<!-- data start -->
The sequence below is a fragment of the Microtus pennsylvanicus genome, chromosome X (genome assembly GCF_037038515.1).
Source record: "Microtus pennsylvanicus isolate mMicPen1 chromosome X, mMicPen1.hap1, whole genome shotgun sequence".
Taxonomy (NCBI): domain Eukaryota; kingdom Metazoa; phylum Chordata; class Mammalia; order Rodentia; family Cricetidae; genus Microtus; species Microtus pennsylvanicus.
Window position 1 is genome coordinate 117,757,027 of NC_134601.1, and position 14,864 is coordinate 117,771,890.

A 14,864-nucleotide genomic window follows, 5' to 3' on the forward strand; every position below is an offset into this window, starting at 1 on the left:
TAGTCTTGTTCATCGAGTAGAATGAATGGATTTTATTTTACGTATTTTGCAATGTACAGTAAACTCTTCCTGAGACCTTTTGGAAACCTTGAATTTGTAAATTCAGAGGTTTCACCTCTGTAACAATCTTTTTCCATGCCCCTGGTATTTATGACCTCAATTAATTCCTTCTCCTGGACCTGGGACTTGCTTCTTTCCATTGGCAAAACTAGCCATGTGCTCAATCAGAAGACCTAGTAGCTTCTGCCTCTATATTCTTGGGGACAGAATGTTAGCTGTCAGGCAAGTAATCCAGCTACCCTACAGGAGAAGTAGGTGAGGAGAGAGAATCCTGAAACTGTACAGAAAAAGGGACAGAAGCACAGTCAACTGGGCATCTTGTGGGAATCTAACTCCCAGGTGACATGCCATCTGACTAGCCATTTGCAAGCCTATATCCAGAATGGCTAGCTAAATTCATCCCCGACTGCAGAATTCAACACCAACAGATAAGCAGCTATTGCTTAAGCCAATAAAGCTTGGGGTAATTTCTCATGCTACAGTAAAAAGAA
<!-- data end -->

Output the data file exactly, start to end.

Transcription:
The sequence below is a fragment of the Microtus pennsylvanicus genome, chromosome X (genome assembly GCF_037038515.1).
Source record: "Microtus pennsylvanicus isolate mMicPen1 chromosome X, mMicPen1.hap1, whole genome shotgun sequence".
Taxonomy (NCBI): domain Eukaryota; kingdom Metazoa; phylum Chordata; class Mammalia; order Rodentia; family Cricetidae; genus Microtus; species Microtus pennsylvanicus.
Window position 1 is genome coordinate 117,757,027 of NC_134601.1, and position 14,864 is coordinate 117,771,890.

A 14,864-nucleotide genomic window follows, 5' to 3' on the forward strand; every position below is an offset into this window, starting at 1 on the left:
TAGTCTTGTTCATCGAGTAGAATGAATGGATTTTATTTTACGTATTTTGCAATGTACAGTAAACTCTTCCTGAGACCTTTTGGAAACCTTGAATTTGTAAATTCAGAGGTTTCACCTCTGTAACAATCTTTTTCCATGCCCCTGGTATTTATGACCTCAATTAATTCCTTCTCCTGGACCTGGGACTTGCTTCTTTCCATTGGCAAAACTAGCCATGTGCTCAATCAGAAGACCTAGTAGCTTCTGCCTCTATATTCTTGGGGACAGAATGTTAGCTGTCAGGCAAGTAATCCAGCTACCCTACAGGAGAAGTAGGTGAGGAGAGAGAATCCTGAAACTGTACAGAAAAAGGGACAGAAGCACAGTCAACTGGGCATCTTGTGGGAATCTAACTCCCAGGTGACATGCCATCTGACTAGCCATTTGCAAGCCTATATCCAGAATGGCTAGCTAAATTCATCCCCGACTGCAGAATTCAACACCAACAGATAAGCAGCTATTGCTTAAGCCAATAAAGCTTGGGGTAATTTCTCATGCTACAGTAAAAAGAA